‘Alaska’ by Tom Franklin
Our aim was this: Alaska.
To abandon Mobile at dawn without telling anybody, not even our girlfriends or our boss at the plant. Bruce knew a bail jumper who got a deckhand job on a crab boat off the Alaskan coast where she made five hundred dollars a day. Bruce was divorced for the third time and I’d never been married, so we planned to sell our cars and Bruce’s house trailer and buy an olive drab Ford four-wheel-drive pickup with a camper, fill it full of those sharp green pinecones hard as hand grenades. Bruce’d heard you could sell those suckers for five bucks apiece in New England.
They’re crazy up there, he said.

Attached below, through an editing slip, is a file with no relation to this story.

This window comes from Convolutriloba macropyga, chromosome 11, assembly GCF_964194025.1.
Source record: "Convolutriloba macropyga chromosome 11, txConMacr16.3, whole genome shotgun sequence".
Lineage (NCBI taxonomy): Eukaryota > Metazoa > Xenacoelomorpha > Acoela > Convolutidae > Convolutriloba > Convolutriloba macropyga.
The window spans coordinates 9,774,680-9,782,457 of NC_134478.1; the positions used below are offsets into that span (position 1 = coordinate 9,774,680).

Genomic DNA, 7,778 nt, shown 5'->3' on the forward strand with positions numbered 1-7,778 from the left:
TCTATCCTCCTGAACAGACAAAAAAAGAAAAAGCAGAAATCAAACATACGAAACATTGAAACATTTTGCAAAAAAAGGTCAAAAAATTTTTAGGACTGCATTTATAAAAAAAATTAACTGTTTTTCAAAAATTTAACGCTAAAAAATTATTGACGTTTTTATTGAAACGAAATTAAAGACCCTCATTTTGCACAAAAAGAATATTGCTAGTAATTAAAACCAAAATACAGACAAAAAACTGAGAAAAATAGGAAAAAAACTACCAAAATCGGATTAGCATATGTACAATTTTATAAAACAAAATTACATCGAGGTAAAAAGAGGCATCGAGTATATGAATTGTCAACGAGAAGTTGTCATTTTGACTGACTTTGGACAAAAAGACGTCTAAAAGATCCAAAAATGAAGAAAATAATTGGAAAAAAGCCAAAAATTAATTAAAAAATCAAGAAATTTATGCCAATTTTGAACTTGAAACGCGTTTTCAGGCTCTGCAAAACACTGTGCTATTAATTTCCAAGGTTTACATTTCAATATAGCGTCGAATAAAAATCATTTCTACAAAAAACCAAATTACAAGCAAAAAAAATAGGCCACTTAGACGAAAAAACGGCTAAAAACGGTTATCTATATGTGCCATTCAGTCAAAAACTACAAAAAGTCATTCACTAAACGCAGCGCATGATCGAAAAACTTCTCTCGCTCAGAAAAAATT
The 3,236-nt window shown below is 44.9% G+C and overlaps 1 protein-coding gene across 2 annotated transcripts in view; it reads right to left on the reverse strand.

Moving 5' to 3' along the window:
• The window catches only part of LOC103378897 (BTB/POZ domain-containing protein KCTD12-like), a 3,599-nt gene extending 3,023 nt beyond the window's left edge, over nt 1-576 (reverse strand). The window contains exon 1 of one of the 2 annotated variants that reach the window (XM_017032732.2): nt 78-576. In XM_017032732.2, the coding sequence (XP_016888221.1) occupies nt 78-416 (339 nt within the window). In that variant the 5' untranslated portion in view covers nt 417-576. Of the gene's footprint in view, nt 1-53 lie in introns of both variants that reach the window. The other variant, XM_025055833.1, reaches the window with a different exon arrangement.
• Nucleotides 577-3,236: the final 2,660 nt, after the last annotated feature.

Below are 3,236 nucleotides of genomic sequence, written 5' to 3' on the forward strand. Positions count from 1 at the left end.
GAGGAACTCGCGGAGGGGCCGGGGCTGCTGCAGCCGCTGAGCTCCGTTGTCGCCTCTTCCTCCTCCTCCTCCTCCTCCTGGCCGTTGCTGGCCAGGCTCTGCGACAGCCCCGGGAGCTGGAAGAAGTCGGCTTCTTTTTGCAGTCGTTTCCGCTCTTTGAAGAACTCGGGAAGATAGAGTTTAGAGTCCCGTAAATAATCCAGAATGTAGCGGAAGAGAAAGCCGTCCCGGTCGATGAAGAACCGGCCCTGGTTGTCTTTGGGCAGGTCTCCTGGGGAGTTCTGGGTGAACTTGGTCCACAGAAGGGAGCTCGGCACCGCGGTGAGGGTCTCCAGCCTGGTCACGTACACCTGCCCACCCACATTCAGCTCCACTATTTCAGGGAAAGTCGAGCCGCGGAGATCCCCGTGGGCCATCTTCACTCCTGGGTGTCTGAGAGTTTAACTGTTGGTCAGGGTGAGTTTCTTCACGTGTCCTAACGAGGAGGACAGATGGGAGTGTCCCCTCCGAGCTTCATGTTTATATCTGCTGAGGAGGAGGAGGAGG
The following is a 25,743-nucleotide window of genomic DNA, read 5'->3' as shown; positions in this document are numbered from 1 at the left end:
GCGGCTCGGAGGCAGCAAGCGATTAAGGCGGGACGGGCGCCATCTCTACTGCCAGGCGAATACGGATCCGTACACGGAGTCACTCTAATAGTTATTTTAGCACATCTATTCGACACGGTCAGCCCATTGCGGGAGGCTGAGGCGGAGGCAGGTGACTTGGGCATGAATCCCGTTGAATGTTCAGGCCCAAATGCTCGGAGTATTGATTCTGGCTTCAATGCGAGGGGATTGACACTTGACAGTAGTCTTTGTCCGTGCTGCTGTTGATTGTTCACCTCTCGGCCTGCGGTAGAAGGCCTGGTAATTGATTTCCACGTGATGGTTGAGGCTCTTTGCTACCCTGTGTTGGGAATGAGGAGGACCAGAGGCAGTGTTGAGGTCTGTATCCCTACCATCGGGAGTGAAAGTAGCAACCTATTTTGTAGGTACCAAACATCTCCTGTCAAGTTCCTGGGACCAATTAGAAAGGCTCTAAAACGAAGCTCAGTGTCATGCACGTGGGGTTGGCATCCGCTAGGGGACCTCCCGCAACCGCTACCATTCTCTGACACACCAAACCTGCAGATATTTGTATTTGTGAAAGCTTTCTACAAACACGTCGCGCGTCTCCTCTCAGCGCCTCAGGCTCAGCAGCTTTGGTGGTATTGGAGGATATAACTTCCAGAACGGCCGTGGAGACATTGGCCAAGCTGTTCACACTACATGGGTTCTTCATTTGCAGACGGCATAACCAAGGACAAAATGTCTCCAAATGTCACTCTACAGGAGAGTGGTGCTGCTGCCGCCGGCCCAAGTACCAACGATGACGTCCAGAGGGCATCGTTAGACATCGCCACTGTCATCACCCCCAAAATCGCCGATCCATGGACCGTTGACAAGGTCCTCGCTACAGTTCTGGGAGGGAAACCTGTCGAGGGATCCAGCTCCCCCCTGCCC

Driving through Georgia and Tennessee, we’d look for tent revivals where they had faith healing. If we found a good one we’d stop and visit a service. Bruce would fake heart disease and I’d be an alcoholic—to make it convincing, he said, I’d have to belch and stumble and splash on rum like aftershave. He would grimace, moan, and clutch his left arm, until we had the whole congregation praying for us. When the ushers passed the KFC buckets for donation, we’d shrug and say we were flat broke, just poor travelers. Homeless.